JC: Ha. Yeh, I suppose it did. [pause while he ponders]. It did seem to cheapen it [pause again].
BL!: When you’re writing now, do you find yourself wanting to steer clear of certain methods and styles, because of this?
JC: I don’t want to sound pretentious, but there are bits of that technique in writing songs that I still use, but yeh. I think this new record is still pretty melodic and tune-y – it’s not very difficult to get in to, there are lots of hooks there, and I think I’ve kept a lot of that. It’s just a case of trying to push myself a little bit more, and hopefully some more interesting things will come out of it in that way. Another way I think of it is, if you’re a footballer and you’ve got a great right foot, you still have to work on your left foot. Well, not unless you’re David Beckham…! If you want to be really good at something you have to train yourself up in different ways.
BL!: That’s a very interesting outlook, one that I’m not sure how many musicians stick to. A lot of people are content sticking to what they know and are comfortable with and ploughing that same furrow.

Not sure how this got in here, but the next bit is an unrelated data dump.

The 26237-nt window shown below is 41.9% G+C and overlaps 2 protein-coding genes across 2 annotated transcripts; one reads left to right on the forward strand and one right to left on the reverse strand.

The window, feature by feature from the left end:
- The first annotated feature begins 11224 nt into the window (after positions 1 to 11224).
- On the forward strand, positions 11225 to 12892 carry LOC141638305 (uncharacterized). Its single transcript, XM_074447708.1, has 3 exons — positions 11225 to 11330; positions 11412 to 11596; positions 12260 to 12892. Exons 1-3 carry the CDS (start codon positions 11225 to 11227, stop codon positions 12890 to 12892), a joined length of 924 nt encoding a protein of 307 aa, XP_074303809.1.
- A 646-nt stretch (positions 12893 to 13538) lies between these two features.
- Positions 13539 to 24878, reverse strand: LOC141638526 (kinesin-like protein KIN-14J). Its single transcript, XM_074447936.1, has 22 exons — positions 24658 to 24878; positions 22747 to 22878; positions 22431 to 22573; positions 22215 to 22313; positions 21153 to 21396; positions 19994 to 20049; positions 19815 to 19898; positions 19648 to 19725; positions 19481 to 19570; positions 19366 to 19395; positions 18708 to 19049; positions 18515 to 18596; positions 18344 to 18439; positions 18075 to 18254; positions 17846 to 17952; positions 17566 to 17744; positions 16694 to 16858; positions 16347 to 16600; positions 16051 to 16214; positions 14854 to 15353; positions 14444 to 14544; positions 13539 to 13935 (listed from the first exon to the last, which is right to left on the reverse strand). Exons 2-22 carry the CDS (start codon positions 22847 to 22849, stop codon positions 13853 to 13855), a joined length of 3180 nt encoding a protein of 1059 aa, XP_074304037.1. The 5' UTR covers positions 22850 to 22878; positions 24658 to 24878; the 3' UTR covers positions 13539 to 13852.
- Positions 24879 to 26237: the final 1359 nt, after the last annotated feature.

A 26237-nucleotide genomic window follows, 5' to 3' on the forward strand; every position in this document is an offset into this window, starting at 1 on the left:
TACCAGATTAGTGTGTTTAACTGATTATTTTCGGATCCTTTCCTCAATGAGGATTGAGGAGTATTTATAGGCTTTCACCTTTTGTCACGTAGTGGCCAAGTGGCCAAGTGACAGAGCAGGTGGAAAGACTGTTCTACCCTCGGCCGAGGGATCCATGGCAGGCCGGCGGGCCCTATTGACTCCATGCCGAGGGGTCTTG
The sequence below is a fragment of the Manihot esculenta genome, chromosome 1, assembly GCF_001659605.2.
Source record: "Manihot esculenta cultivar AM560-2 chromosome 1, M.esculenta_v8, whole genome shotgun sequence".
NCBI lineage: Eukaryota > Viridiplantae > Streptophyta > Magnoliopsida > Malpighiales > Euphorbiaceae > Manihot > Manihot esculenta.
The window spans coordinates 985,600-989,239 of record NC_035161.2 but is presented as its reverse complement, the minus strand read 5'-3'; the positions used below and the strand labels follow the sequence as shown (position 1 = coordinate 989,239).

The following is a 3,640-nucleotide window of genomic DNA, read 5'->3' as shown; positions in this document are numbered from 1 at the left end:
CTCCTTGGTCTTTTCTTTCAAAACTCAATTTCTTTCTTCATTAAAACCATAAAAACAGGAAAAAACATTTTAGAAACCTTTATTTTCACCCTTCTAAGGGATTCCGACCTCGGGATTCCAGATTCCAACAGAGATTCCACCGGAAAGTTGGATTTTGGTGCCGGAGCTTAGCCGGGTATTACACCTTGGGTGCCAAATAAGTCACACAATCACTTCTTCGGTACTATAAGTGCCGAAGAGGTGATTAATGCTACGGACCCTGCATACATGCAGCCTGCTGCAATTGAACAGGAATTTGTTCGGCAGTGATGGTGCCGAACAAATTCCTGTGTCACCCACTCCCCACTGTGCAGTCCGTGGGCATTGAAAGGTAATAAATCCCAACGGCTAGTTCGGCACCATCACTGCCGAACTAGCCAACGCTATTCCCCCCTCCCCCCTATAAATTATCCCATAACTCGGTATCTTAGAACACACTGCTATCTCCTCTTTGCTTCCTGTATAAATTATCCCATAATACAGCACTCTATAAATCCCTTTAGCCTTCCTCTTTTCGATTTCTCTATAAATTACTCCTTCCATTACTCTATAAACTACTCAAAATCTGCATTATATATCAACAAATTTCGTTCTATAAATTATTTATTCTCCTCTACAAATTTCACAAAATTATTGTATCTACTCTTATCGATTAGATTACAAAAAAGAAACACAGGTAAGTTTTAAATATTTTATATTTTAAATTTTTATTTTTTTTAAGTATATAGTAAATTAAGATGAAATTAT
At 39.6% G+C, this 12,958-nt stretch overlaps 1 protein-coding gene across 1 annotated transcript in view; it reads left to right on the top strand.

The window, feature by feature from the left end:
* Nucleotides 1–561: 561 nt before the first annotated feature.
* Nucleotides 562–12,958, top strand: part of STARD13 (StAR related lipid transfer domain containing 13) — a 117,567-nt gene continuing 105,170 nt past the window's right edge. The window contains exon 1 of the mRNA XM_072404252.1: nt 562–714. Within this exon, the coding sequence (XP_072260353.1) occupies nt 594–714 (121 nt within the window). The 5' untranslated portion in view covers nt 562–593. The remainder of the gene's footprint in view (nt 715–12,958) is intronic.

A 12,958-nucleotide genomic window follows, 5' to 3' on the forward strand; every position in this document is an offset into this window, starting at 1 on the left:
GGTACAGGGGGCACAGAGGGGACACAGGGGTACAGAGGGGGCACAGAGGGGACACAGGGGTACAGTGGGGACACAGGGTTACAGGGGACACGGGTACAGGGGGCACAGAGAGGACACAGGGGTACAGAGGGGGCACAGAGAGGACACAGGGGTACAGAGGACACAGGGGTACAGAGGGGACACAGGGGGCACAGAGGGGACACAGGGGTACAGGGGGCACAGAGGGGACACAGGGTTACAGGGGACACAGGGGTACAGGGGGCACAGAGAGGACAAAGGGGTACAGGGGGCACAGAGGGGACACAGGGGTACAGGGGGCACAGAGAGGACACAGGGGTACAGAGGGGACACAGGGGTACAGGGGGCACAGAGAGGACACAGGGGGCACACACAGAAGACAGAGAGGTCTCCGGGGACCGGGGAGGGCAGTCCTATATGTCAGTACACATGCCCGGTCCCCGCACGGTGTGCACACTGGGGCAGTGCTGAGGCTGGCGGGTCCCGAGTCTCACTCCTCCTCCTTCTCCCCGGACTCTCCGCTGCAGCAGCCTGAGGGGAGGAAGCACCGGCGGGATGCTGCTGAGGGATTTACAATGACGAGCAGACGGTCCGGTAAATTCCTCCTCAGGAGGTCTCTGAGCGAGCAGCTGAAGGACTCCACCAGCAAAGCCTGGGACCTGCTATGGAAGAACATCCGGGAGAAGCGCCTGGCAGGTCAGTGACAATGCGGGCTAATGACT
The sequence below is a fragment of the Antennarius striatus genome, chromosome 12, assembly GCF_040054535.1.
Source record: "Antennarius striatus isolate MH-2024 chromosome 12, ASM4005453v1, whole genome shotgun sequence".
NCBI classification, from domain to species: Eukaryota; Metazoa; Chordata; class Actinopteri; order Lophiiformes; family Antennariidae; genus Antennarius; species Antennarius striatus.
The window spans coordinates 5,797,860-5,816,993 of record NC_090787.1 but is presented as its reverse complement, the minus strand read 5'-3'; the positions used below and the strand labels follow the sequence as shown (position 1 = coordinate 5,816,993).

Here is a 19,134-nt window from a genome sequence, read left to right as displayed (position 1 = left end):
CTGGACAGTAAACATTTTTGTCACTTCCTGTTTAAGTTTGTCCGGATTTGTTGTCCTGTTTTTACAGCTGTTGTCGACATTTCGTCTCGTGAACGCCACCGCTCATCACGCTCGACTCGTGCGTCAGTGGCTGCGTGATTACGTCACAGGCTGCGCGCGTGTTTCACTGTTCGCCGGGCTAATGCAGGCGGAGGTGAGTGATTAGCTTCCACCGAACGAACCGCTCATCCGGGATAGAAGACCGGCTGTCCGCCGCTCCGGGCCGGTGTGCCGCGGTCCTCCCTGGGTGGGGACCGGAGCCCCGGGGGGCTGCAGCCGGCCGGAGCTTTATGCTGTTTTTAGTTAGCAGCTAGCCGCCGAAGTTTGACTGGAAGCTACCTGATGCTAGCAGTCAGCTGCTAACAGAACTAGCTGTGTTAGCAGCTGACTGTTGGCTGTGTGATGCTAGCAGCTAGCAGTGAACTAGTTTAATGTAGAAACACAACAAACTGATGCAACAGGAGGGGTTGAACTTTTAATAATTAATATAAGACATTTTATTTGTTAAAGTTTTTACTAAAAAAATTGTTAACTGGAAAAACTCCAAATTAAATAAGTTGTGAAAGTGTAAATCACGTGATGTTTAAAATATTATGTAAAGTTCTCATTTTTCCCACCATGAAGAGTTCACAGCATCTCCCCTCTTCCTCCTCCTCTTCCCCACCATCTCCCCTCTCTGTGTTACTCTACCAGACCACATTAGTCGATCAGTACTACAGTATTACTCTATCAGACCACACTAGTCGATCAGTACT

JC: Yeh. [pause] That’s why I think Paul McCartney has never got the credit he’s due because he can do all of those things: he can write very melodic songs, he can write amazingly interesting pieces of music, very kind of unusual pieces. But it’s very rare that he’s done it all in one piece, if you know what I mean. He’s never combined it together for me, which is why he never gets the credit he’s due. D’you know what I mean?
BL!: Well he’s had a fair amount of credit! But yeh I kind of see that. Do you think he’s kind of writing a song to order? He’ll write a song that’s a certain type, and then another that’s something else.
JC: Yes I do. And it’s almost like you can never completely trust him because it’s almost like he’s never revealed his true self, whereas John Lennon used to do that all the time, probably to a fault. With McCartney you’ve never really got to know him, even though he’s written hundreds of songs.
BL!: People have failed to connect with Paul McCartney the way they connected with John Lennon.
JC: Yeh, it’s weird isn’t it? I think he’s probably a better songwriter than John Lennon – technically. And I’d say he’s probably more au fait with avant garde music and unusual music, and he can adapt to that. But I guess he just doesn’t have the honesty John Lennon had.